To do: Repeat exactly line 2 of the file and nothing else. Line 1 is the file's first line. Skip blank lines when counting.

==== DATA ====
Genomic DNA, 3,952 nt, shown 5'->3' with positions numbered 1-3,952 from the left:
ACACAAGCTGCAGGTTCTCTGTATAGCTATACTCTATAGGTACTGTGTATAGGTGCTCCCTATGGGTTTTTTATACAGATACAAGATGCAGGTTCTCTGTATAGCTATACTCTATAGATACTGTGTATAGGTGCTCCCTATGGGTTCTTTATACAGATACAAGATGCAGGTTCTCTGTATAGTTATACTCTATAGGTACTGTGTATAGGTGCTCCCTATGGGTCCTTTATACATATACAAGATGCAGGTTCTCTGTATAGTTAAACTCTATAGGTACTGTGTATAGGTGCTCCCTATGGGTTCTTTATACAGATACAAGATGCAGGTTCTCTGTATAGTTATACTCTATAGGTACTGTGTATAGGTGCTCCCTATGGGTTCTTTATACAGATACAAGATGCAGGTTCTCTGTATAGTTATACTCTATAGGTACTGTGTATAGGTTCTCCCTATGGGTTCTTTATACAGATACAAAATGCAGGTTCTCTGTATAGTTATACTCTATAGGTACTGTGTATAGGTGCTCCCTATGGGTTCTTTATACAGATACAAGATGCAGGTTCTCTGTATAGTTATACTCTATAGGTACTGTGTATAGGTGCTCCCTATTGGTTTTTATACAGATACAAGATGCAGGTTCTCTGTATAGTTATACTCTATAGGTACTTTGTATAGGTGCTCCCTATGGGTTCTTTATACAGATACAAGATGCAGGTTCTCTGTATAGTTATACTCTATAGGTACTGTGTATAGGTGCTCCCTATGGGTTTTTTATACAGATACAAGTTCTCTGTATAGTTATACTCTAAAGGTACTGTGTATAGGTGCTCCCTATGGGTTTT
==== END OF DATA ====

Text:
ACACAAGCTGCAGGTTCTCTGTATAGCTATACTCTATAGGTACTGTGTATAGGTGCTCCCTATGGGTTTTTTATACAGATACAAGATGCAGGTTCTCTGTATAGCTATACTCTATAGATACTGTGTATAGGTGCTCCCTATGGGTTCTTTATACAGATACAAGATGCAGGTTCTCTGTATAGTTATACTCTATAGGTACTGTGTATAGGTGCTCCCTATGGGTCCTTTATACATATACAAGATGCAGGTTCTCTGTATAGTTAAACTCTATAGGTACTGTGTATAGGTGCTCCCTATGGGTTCTTTATACAGATACAAGATGCAGGTTCTCTGTATAGTTATACTCTATAGGTACTGTGTATAGGTGCTCCCTATGGGTTCTTTATACAGATACAAGATGCAGGTTCTCTGTATAGTTATACTCTATAGGTACTGTGTATAGGTTCTCCCTATGGGTTCTTTATACAGATACAAAATGCAGGTTCTCTGTATAGTTATACTCTATAGGTACTGTGTATAGGTGCTCCCTATGGGTTCTTTATACAGATACAAGATGCAGGTTCTCTGTATAGTTATACTCTATAGGTACTGTGTATAGGTGCTCCCTATTGGTTTTTATACAGATACAAGATGCAGGTTCTCTGTATAGTTATACTCTATAGGTACTTTGTATAGGTGCTCCCTATGGGTTCTTTATACAGATACAAGATGCAGGTTCTCTGTATAGTTATACTCTATAGGTACTGTGTATAGGTGCTCCCTATGGGTTTTTTATACAGATACAAGTTCTCTGTATAGTTATACTCTAAAGGTACTGTGTATAGGTGCTCCCTATGGGTTTT